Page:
Search

Risk Managment Chinese Chemical Plant to Be Relocated After Protest Wave

Editor: Marion Henig

High waves of water had broken a dike nearby, afterwards thousands of people have protested against the Fujia Chemical Plant in Liaoning Province. This protest wave and the fear of a leakage brought the government to relocate the production site. The shutdown has started already.

Related Company

Satellite Photo of Dalian (Picture: Wikipedia)
Satellite Photo of Dalian (Picture: Wikipedia)

Dalian/PR China — In pursuance of the news agency Xinhuanet the controversial Dalian Fujia Chemical Plant in Liaoning Province, which had been ordered to shut down, initiated stop-production procedures on Monday, authorities with Dalian municipal government said Tuesday. Although the order to stop production "immediately" was issued on Sunday by municipal authorities, the intricacies of the production cycle meant that it could not stop directly due to safety concerns. With the stop-production procedures now in effect, no more raw materials have gone onto the production line. The municipal government held a meeting Tuesday afternoon to hear the detailed shutdown plan and will release the final timetable of the plant's closure soon, the authorities added.

The plant is a producer of Paraxylol (PX), a carcinogenic petrochemical used to create raw materials for the production of polyester film and fabric. More than ten thousand Dalian residents took to the streets on Sunday, demanding that the plant be relocated over concerns of potential toxic chemical leaks. "It's a time bomb," said one of the protestors, surnamed Wang. Calls to relocate the plant mounted after large waves whipped up by tropical storm Muifa breached a dike near the plant earlier this month. The dike was built to protect the plant from floodwaters. Residents have been concerned that a flood could damage the plant and cause it to release toxic chemicals. The critical issue is that the management, quality safeguard and risk control departments in the plant in Dalian are far below standards, said petrochemical industry insiders on the condition of anonymity.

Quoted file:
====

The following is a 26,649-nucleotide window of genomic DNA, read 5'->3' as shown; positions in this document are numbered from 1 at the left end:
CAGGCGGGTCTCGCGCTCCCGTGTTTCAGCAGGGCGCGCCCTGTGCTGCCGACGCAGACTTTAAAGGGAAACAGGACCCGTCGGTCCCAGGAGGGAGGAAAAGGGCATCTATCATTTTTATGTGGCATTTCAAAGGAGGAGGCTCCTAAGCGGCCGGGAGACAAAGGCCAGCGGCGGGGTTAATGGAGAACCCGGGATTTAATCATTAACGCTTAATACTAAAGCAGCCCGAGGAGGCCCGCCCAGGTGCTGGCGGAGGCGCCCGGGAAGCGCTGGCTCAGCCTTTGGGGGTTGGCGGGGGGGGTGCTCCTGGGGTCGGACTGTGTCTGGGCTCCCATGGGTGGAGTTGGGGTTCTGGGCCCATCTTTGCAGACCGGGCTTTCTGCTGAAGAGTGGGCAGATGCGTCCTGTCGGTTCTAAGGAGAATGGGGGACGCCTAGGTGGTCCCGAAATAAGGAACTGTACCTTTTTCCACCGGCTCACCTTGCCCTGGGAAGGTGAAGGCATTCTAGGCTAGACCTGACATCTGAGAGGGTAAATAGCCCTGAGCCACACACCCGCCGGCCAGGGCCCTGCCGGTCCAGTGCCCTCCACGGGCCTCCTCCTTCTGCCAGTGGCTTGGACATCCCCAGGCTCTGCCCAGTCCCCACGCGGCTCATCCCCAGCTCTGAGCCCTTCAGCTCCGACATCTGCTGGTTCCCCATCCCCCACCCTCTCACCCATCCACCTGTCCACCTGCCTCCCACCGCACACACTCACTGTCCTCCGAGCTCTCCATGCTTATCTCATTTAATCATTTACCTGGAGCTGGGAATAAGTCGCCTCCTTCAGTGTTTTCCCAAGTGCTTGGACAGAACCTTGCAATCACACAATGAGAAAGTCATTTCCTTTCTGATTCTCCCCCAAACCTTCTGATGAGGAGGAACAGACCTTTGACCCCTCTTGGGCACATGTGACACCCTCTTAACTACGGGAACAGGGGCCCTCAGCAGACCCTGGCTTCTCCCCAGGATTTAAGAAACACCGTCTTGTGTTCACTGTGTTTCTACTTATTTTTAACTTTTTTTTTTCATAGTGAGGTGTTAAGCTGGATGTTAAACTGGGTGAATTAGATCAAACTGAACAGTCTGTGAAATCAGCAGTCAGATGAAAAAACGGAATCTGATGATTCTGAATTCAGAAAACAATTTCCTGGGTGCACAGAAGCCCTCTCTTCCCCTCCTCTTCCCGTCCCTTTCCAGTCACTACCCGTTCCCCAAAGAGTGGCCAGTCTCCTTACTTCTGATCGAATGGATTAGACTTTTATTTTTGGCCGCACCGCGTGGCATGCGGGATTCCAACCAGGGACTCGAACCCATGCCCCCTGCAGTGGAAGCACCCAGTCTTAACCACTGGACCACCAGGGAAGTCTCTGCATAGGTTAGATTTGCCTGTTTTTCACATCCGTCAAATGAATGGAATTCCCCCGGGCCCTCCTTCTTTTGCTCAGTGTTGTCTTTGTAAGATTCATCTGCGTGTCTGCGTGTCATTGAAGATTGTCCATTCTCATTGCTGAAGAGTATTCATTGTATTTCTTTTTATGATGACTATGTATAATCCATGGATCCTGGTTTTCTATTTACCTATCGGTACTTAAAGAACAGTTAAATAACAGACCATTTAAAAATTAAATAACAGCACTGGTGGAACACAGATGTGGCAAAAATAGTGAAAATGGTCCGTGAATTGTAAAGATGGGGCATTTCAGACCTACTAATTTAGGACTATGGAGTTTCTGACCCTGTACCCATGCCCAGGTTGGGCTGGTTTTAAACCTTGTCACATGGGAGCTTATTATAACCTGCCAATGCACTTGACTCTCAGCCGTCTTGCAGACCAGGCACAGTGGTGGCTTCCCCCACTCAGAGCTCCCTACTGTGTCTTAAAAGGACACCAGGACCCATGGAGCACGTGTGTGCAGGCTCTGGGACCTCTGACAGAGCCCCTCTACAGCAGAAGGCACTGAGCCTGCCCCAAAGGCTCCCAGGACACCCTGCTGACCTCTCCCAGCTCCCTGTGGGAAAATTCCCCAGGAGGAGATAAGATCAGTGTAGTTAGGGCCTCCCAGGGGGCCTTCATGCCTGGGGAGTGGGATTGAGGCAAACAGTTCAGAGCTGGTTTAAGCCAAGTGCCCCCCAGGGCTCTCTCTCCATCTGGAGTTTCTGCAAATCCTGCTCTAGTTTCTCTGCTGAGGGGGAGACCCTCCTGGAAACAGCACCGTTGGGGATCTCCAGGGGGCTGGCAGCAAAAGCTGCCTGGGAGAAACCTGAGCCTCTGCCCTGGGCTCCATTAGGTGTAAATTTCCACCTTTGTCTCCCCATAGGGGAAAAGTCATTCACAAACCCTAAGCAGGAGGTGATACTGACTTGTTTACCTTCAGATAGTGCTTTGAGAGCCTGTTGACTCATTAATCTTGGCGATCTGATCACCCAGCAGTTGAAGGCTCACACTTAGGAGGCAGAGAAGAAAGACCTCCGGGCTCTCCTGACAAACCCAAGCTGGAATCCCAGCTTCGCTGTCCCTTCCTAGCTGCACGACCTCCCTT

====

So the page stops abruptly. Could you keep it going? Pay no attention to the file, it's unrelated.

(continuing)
An Unprecedented Warning

The plant, one of China's largest PX producers, was taken as a priority development in Liaoning, as part of a massive campaign to revitalize China's industrial belt in the northeast. It went into operation in 2009 and is capable of producing 700,000 tonnes of the compound annually, according to the company's website. The plant contributes 2 billion yuan (about 311 million U.S. dollars) to the local government in taxes every year.

The petrochemical is an industry with both high energy-consumption and high emissions, as well as one with safety risks, said an anonymous professor with the Dongbei University of Finance and Economics, located in Dalian. An oil pipeline exploded near a Dalian crude oil storage port in July last year. The explosion caused an oil spill of at least 60,000 tonnes, contaminating the sea waters which may need decades to recover its ecosystem. The explosion gave Dalian people an unprecedented warning. A municipal government official said it was fortunate for Dalian that the explosion did not ignite the PX and crude oil storage tanks nearby.

(ID:28695780)